Use this URL to cite or link to this record in EThOS: http://ethos.bl.uk/OrderDetails.do?uin=uk.bl.ethos.678214
Title: A critical dialogue between the missiology of Lesslie Newbigin and the emerging understanding of mission with the Presbyterian Church in Ireland
Author: McDowell, Peter George
ISNI:       0000 0004 5370 2380
Awarding Body: Queen's University Belfast
Current Institution: Queen's University Belfast
Date of Award: 2015
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Abstract:
This thesis creates a dialogue between the emerging view of mission within the Presbyterian Church in Ireland (PCI), and the missiology of Lesslie Newbigin. In this dialogue, Newbigin is cast in the role of a mentor, that is, one who has considerable knowledge and experience and is available to advise and guide one who is following a similar and related, but different, path. The missiological discourse within PCI between 1990 and 2009 has been researched using reports and documents prepared by PCI's Boards and Committees, supplemented by interviews with three key informants. This has shown that PCI's missiological discourse has been driven by the changing social context, which can be described as one of an emerging post-Christendom culture, and the resulting need to develop an appropriate understanding and practice of mission. Lesslie Newbigin is an appropriate mentor for PCI, not just because his missiology engages with the issues facing PCI, but also because Newbigin was primarily a practitioner. Several themes from Newbigin are enlisted in the dialogue with PCI's missiology: his analysis of the missionary encounter between the gospel, the church of the missionary and the recipient culture; his theological understanding of the end of Christendom; and, the appropriate forms of the church in mission. Each of these themes provides a basis for evaluation of PCl's engagement with post-Christendom and its developing understanding and practice of mission. Finally, Kung's description of paradigm change in theology is utilised to show that, although its missiology has been in development, PCI is still in the phase of 'transitional uncertainty'. That is, the old understandings and forms are recognised to be inadequate in the new context, but a new, settled paradigm has not yet been achieved. Some practical suggestions for PCI as it negotiates this phase of transitional uncertainty are given.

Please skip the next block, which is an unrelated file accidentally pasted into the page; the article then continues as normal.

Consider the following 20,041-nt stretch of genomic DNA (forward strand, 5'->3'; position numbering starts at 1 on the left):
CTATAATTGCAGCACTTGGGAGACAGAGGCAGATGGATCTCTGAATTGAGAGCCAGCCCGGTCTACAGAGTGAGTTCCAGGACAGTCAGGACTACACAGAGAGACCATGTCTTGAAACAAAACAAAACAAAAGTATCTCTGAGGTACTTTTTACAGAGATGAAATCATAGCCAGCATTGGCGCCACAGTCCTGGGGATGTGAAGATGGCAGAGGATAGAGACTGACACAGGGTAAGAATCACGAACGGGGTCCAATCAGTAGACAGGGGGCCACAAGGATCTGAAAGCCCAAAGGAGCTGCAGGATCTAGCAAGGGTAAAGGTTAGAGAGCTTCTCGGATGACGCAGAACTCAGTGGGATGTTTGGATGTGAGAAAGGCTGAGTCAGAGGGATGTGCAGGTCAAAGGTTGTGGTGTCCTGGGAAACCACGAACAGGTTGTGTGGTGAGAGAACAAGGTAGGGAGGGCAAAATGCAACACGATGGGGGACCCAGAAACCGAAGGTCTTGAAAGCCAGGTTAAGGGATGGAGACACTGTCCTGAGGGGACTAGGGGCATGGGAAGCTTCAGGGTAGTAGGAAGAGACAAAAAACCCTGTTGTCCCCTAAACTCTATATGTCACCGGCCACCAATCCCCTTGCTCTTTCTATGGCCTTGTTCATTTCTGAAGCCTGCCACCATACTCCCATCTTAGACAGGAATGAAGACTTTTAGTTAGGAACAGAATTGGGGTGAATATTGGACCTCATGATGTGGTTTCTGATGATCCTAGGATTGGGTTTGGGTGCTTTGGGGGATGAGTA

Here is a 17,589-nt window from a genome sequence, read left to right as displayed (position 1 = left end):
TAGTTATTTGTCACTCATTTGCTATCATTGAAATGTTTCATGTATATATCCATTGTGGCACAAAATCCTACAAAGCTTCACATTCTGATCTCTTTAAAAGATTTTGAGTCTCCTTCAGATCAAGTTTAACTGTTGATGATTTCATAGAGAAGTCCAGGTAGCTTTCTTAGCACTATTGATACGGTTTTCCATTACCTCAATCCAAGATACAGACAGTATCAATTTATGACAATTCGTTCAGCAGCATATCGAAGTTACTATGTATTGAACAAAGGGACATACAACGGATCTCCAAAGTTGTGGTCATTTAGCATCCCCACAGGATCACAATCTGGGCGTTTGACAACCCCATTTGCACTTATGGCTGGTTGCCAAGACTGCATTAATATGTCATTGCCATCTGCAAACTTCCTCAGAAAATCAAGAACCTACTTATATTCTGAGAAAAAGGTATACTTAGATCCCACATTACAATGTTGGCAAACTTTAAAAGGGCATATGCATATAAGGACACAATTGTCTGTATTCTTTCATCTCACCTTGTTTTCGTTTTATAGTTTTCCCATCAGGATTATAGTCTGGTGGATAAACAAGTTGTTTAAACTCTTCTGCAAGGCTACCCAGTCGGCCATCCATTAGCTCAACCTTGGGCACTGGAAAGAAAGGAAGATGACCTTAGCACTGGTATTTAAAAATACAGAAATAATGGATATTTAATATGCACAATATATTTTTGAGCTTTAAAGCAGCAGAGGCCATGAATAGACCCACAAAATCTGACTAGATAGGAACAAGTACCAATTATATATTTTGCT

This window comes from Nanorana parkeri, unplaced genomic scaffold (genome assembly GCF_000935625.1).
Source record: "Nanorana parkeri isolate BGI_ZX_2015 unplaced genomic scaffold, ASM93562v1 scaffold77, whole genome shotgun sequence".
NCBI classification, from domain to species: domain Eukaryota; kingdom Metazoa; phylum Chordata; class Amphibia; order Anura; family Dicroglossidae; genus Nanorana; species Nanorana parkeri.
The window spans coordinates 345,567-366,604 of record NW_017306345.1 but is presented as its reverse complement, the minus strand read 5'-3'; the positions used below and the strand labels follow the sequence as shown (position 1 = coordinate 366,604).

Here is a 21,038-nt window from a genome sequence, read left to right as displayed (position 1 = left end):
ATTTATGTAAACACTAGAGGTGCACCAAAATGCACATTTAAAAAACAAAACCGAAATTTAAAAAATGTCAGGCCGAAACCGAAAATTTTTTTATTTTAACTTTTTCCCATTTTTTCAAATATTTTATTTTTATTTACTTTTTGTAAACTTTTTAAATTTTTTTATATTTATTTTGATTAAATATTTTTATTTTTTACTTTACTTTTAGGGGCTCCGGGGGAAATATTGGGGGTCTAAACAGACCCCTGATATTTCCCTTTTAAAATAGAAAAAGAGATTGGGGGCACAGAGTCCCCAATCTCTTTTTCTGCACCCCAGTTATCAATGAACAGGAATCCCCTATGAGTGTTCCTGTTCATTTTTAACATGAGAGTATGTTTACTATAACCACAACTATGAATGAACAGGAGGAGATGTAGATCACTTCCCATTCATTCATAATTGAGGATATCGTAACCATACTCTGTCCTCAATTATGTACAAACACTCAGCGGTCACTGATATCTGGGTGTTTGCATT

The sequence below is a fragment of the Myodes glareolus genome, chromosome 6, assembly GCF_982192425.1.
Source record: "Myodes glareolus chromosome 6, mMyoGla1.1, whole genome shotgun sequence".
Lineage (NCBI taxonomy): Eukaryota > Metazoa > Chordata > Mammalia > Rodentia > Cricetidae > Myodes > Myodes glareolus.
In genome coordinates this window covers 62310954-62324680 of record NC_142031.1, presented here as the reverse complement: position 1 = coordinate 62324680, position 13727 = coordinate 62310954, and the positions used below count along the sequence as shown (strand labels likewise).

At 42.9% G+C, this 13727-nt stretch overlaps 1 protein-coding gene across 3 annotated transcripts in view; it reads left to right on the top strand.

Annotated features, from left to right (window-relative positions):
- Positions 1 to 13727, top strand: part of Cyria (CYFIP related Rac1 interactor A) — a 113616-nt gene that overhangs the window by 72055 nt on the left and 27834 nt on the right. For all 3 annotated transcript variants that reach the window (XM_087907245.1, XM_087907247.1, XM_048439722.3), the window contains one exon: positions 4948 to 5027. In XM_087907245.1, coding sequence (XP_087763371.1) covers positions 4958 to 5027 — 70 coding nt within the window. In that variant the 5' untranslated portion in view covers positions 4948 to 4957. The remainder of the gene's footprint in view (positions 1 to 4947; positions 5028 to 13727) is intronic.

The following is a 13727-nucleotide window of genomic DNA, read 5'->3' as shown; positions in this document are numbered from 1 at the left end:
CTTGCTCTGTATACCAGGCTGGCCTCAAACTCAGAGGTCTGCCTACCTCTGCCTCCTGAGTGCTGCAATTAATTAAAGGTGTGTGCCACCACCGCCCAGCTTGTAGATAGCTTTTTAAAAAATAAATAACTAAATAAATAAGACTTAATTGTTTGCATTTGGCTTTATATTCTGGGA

Supervisor: Not available Sponsor: Not available
Qualification Name: Thesis (Ph.D.) Qualification Level: Doctoral
EThOS ID: uk.bl.ethos.678214  DOI: Not available
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